By John-Henry Westen

They came first for the Communists and I didn’t speak up because I wasn’t a Communist.
  Then they came for the Jews and I didn’t speak up because I wasn’t a Jew.
  Then they came for the trade unionists and I didn’t speak up because I wasn’t a trade unionist.
  Then they came for the Catholics and I didn’t speak up because I was a Protestant.

  That famous post World War II poem by German pastor Martin Niemoller, is playing out once again today but on a global scale, as the dictatorship of relativism encroaches on traditional morality and by implication traditional religion. 

  Those who were once fierce foes within Christianity and even within the realm of traditional religion are beginning to recognize the threat to religious freedom being imposed by the growing intolerance for traditional morality.  Catholics and Protestants, Jews and Muslims are defending one another’s freedom of religion against attacks from the religion of anti-morality which is increasingly finding devotees in government.

  The trend could not be more clearly illustrated than with the news this week that the Grand Orange Lodge of Scotland, traditionally known for its mortal conflict with the Catholic Church, has officially backed Catholic leadership on the question of homosexual adoption. 

  The UK government has informed the Catholic Church in the UK that it will not receive an exemption from Sexual Orientation Regulations which would force the Catholic Church to permit homosexual adoption.  Official Catholic teaching states that homosexual adoption does “violence” to children since they would be placed in an environment that is not conducive to their full human development.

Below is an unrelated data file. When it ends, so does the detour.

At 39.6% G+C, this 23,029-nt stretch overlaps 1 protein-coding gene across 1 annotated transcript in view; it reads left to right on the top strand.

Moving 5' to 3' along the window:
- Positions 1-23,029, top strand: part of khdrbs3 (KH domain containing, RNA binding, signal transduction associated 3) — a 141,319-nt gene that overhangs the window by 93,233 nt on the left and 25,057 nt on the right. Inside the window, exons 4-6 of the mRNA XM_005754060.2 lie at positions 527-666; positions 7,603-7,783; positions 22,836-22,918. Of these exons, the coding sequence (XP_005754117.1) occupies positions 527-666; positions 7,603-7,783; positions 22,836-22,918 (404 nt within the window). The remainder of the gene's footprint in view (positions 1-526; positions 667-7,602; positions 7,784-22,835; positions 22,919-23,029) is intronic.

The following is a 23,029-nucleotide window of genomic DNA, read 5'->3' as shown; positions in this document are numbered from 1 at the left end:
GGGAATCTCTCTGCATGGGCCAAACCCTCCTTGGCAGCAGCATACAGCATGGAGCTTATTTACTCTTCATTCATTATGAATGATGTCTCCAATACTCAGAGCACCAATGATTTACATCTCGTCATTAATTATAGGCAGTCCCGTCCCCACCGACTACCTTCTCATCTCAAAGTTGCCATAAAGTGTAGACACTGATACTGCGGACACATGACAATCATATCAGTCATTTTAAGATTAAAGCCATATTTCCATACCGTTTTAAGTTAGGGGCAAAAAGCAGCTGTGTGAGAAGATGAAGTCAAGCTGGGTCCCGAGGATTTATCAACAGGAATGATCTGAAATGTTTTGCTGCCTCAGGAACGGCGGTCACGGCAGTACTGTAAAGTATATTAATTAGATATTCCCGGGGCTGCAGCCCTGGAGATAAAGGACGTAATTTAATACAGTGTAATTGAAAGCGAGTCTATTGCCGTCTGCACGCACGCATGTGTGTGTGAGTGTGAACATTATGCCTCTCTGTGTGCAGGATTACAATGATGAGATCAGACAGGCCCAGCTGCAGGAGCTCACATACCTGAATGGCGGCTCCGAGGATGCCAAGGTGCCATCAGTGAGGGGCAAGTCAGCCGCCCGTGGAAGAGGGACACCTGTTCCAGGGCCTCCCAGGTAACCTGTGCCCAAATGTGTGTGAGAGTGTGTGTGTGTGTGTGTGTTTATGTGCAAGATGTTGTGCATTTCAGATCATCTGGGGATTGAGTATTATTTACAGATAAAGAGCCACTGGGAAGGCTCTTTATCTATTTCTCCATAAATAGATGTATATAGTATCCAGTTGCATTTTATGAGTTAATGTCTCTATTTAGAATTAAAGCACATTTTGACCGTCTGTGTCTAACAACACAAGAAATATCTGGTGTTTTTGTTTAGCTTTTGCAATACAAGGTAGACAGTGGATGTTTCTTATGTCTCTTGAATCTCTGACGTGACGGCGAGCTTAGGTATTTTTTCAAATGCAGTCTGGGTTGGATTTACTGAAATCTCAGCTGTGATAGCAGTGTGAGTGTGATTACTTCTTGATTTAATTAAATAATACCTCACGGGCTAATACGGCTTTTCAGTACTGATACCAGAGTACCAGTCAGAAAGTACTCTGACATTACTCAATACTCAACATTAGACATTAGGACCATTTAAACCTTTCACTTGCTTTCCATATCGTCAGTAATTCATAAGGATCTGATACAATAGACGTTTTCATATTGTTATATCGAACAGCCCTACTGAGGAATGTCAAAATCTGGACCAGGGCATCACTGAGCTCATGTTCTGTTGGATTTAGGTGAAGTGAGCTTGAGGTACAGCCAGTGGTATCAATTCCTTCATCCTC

Ian Wilson, the Grand Master of the Grand Orange Lodge of Scotland, announced publicly this week the Lodge’s support in the matter for the head of the Catholic Church of England and Wales, Cormac Cardinal Murphy O’Connor.  “There has to be more tolerance of the views of people of faith, and that includes the Cardinal,” Wilson told The Scotsman.  “Broadly speaking, the Lodge would take an orthodox, traditional Christian view of this – we see the family as a man and a woman.”

  The leaders of the Church of England, Archbishop of Canterbury Rowan Williams and Archbishop of York John Sentamu, supported the Catholic position in a letter to British Prime Minister Tony Blair.

  Also this week, Britain’s Muslim Council the leading UK body representing Islam, issued a statement saying the group “fully supports the principled stand taken by the leaders of the Catholic and Anglican Churches.”

  The UK’s Chief Rabbi Sir Jonathan Sacks, regarded as Judaism’s highest authority in the UK, waded into the fray as well.  Speaking of the new law he spoke of the need for respect for religion.  “Jewish law is unequivocally committed,” he said, “to the principle of marriage and the family: the stable association of husband, wife and child. This is at the very core of Jewish spirituality and cannot be compromised.”